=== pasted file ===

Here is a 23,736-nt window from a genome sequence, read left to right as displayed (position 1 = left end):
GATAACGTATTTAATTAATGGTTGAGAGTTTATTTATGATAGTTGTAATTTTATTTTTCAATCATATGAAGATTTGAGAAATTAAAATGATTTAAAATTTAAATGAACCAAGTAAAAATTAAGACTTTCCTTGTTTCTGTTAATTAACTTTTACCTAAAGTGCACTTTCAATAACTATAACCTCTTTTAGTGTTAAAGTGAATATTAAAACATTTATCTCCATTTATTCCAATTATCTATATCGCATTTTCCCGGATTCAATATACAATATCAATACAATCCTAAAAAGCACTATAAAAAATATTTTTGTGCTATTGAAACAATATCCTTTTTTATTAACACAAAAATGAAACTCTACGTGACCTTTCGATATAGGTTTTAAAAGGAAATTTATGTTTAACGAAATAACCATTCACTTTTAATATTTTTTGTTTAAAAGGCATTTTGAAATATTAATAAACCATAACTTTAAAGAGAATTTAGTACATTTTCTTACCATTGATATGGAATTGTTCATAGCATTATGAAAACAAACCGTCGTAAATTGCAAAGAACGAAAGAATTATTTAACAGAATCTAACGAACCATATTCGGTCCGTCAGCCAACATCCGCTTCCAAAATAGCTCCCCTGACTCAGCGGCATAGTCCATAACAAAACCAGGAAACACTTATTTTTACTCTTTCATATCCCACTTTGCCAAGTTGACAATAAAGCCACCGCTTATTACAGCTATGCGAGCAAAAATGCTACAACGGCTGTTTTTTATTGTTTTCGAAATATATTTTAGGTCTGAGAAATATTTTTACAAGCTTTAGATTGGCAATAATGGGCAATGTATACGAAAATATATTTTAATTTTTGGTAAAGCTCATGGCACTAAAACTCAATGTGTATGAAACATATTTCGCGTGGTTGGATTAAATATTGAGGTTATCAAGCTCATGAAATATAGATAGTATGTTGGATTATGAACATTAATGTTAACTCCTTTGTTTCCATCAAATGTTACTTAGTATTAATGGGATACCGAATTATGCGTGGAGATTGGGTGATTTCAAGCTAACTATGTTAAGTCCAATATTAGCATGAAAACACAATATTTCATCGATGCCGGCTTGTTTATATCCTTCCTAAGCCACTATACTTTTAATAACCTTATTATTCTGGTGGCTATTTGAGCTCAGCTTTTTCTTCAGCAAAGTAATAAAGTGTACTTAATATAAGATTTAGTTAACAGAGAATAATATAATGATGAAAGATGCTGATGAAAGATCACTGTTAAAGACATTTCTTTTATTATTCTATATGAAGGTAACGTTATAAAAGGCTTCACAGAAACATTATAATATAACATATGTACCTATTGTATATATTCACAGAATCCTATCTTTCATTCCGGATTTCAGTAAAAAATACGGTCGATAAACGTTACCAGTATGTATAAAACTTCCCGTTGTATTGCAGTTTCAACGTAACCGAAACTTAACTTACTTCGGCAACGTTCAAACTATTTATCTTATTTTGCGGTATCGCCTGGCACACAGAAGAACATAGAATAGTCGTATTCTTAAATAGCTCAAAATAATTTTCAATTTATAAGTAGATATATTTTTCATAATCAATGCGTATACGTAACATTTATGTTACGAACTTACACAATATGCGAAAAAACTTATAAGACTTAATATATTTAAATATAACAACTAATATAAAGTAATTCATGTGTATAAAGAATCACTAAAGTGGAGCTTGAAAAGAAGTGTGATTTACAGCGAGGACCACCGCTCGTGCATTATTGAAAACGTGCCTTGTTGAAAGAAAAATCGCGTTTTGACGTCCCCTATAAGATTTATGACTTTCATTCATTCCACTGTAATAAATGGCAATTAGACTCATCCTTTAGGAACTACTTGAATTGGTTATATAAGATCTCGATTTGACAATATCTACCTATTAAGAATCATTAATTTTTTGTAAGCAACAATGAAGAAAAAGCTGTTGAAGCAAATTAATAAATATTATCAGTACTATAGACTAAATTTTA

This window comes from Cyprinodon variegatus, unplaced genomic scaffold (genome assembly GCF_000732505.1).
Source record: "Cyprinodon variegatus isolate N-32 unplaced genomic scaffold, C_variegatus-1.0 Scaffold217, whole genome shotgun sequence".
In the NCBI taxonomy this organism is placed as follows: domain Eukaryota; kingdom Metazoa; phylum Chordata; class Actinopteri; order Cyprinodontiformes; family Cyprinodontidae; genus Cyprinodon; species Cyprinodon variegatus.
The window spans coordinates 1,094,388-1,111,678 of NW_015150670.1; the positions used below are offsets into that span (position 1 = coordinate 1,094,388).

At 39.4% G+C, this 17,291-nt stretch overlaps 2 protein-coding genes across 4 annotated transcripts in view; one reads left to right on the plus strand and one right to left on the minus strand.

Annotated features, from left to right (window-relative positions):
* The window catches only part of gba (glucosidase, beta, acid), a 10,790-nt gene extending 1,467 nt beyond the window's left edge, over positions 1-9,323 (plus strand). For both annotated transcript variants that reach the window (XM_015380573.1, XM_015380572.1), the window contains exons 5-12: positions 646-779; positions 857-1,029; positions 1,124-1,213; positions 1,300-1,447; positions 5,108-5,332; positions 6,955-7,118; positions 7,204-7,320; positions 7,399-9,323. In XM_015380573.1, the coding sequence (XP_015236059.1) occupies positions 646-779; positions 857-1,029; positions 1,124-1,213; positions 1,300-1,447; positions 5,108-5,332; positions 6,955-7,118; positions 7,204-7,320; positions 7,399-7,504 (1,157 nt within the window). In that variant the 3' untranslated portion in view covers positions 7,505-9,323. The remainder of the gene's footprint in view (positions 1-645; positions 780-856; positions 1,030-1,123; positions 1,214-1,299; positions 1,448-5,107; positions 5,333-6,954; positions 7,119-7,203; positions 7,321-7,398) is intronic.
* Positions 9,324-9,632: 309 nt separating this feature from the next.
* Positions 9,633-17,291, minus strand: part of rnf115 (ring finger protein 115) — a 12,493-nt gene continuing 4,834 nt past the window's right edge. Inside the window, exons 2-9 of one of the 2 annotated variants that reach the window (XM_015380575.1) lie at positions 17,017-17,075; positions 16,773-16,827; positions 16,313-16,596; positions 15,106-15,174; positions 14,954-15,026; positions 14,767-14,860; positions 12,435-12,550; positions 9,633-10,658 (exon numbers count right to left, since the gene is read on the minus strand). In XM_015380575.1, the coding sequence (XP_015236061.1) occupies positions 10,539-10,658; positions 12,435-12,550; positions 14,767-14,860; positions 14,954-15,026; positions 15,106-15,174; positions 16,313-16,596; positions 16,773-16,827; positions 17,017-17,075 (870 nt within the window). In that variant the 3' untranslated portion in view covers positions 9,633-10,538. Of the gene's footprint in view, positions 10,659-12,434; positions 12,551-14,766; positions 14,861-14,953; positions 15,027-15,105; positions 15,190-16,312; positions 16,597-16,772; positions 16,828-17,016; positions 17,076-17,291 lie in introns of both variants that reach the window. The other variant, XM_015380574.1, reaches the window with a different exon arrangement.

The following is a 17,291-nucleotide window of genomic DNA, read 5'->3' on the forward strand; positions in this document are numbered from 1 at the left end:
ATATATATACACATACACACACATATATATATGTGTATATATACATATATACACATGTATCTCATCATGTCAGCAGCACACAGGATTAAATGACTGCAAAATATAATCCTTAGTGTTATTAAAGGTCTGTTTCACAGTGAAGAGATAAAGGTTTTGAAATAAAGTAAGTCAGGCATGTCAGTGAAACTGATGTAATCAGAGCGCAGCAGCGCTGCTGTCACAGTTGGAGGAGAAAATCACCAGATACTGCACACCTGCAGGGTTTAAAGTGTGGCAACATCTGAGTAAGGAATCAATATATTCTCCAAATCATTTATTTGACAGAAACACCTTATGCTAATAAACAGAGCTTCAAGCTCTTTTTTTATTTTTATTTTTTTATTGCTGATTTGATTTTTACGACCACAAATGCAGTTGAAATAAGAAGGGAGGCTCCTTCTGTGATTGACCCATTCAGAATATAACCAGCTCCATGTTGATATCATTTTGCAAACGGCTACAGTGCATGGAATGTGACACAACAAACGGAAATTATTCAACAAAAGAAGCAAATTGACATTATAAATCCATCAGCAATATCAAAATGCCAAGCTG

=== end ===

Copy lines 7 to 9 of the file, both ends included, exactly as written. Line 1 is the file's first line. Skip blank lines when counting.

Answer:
At 39.4% G+C, this 17,291-nt stretch overlaps 2 protein-coding genes across 4 annotated transcripts in view; one reads left to right on the plus strand and one right to left on the minus strand.

Annotated features, from left to right (window-relative positions):
* The window catches only part of gba (glucosidase, beta, acid), a 10,790-nt gene extending 1,467 nt beyond the window's left edge, over positions 1-9,323 (plus strand). For both annotated transcript variants that reach the window (XM_015380573.1, XM_015380572.1), the window contains exons 5-12: positions 646-779; positions 857-1,029; positions 1,124-1,213; positions 1,300-1,447; positions 5,108-5,332; positions 6,955-7,118; positions 7,204-7,320; positions 7,399-9,323. In XM_015380573.1, the coding sequence (XP_015236059.1) occupies positions 646-779; positions 857-1,029; positions 1,124-1,213; positions 1,300-1,447; positions 5,108-5,332; positions 6,955-7,118; positions 7,204-7,320; positions 7,399-7,504 (1,157 nt within the window). In that variant the 3' untranslated portion in view covers positions 7,505-9,323. The remainder of the gene's footprint in view (positions 1-645; positions 780-856; positions 1,030-1,123; positions 1,214-1,299; positions 1,448-5,107; positions 5,333-6,954; positions 7,119-7,203; positions 7,321-7,398) is intronic.